A Six Nations Border

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It’s the time of year when my attention turns to my other love – rugby union and the the start of the Six Nations. However, the garden is never far away from my thoughts, so, for a bit of fun, I thought I’d devise a plant collection in celebration.

For anyone in the dark, this tournament takes place between the four home nations plus France and Italy. Our home teams all have horticultural emblems, which got me thinking! About coming up with a themed border.

If you didn’t know, I’m a Scot, living in England with an English husband. Our son, born in Scotland, considers himself, primarily, a Scot. Imagine our household on the day of the Calcutta cup! (The fixture between Scotland and England)

So, I make no apologies for starting with Scotland!

SCOTLAND

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Obviously, the thistle. Onopordum acanthus – the Scots, or Cotton thistle. It’s a biennial that grows to 3 metres tall, with felted, spiny leaves and its characteristic purple tufts of flowers. Stunning and architectural!

Closely followed, of course, by England.

ENGLAND

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Aah! The Rose of England! So well loved by we gardeners. Rosa gallica officinalis – Apothecary’s rose or the Red rose of Lancaster. This, merged with the White Rose of Yorkshire, became the Tudor rose, which is the English national symbol.

IRELAND

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Ireland’s emblem is the shamrock. Basically clover, which is not overly desirable in the garden, being invasive and a bit of a pest, it may not be the best choice for a border, but within the same family, we have trifoliums and oxalis, some of which make worthy garden plants. Instead, I chose Oxalis tetraphylla “Iron Cross”, which, although not a clover (it has 4 leaves – lucky?), is related. It has interesting purple splashed foliage with delicate sprays of red flowers.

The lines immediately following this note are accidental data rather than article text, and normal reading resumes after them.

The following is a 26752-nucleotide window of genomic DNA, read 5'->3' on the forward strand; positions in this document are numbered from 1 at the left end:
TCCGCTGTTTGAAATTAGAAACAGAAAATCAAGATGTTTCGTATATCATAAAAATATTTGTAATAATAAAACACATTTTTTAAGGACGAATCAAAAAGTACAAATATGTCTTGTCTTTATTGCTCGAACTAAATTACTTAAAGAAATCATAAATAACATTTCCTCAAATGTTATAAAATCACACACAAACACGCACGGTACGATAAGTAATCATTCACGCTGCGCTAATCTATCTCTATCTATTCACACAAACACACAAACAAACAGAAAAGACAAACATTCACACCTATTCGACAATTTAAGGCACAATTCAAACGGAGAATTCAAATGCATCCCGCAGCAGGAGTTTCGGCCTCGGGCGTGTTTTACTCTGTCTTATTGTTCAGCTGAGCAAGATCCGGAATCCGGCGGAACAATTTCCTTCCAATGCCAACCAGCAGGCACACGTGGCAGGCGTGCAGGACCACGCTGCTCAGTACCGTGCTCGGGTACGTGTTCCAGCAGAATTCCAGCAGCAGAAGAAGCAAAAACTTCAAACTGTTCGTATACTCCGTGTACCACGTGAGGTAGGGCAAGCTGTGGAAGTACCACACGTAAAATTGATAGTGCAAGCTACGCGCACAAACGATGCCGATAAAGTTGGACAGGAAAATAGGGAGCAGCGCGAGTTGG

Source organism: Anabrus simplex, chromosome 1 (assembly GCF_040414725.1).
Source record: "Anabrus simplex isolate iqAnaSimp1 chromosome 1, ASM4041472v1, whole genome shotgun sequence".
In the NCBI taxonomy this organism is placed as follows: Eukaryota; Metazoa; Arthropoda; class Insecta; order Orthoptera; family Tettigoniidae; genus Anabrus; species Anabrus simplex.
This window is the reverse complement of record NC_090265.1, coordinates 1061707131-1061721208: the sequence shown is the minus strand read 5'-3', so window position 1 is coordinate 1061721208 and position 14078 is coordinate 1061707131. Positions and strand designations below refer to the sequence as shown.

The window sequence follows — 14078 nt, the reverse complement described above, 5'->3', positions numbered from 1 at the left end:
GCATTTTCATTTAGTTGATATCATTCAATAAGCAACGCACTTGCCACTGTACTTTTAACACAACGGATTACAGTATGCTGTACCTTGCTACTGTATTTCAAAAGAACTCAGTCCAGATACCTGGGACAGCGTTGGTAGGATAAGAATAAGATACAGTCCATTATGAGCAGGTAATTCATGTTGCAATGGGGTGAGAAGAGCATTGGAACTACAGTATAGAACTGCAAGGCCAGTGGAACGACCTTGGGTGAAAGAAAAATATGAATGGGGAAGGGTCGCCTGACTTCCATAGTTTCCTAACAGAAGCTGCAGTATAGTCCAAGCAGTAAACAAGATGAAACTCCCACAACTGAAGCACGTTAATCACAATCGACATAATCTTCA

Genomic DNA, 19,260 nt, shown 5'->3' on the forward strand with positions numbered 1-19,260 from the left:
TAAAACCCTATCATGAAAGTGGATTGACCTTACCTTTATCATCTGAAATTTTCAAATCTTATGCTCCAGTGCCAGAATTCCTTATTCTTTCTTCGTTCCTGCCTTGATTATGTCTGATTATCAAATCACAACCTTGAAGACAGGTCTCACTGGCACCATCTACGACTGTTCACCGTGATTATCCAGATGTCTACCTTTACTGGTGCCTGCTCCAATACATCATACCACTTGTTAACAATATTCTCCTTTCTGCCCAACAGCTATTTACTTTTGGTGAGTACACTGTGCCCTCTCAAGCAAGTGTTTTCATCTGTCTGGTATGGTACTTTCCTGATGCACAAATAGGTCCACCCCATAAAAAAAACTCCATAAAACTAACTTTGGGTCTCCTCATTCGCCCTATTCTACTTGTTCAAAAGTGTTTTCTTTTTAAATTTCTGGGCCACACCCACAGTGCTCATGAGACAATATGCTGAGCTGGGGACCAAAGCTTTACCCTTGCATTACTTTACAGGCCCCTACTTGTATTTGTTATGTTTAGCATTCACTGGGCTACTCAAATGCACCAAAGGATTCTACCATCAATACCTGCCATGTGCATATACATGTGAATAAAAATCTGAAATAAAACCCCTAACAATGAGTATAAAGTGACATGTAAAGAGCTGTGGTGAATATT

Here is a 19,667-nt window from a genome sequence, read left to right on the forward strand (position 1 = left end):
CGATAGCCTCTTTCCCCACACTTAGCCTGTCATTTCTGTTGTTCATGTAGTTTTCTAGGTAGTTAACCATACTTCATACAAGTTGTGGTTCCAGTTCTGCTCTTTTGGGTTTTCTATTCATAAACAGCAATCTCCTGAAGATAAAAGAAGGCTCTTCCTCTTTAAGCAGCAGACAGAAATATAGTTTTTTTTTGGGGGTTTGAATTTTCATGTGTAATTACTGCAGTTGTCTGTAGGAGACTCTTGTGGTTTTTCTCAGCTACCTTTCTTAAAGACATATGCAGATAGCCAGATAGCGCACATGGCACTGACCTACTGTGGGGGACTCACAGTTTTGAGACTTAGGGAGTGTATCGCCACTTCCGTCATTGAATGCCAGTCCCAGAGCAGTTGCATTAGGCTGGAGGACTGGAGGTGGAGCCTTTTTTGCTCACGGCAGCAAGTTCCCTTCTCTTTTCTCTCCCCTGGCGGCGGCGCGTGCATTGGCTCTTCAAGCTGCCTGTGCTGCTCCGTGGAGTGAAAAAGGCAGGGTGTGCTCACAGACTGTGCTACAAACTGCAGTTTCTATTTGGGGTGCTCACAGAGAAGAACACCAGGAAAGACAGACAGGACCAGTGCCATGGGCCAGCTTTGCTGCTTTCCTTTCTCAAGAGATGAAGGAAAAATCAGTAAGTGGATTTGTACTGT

WALES

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Here, we have choices. Should it be the leek or the daffodil? Both seem to be applicable. And throw into the equation the “Prince of Wales feathers” which is actually on the shirt. But nobody sports the “feathers” in the crowd. It’s always leeks and daffodils. So, which one? It has to be the daffodil, for a border. The selection is immense, but while perusing the huge list of daffodils on offer, I spotted this one – “Triple Crown”. Well, that had to be the one! (The triple crown is awarded to the home team that wins against the other three.)

That’s the four home nations. Now it gets tricky! France and Italy don’t use botanical emblems for their teams – France uses a cockerel and Italy their national flag. So it’s down to me to decide for them!

FRANCE

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France is, for whatever reason, associated with garlic and onions. So I went for that emblem, choosing a more decorative member of the allium family. Which one? Why not “Mont Blanc” – France’s highest mountain? After all, they will have a mountain to climb!

Lastly, (and that’s no reflection on where they may end up!)

ITALY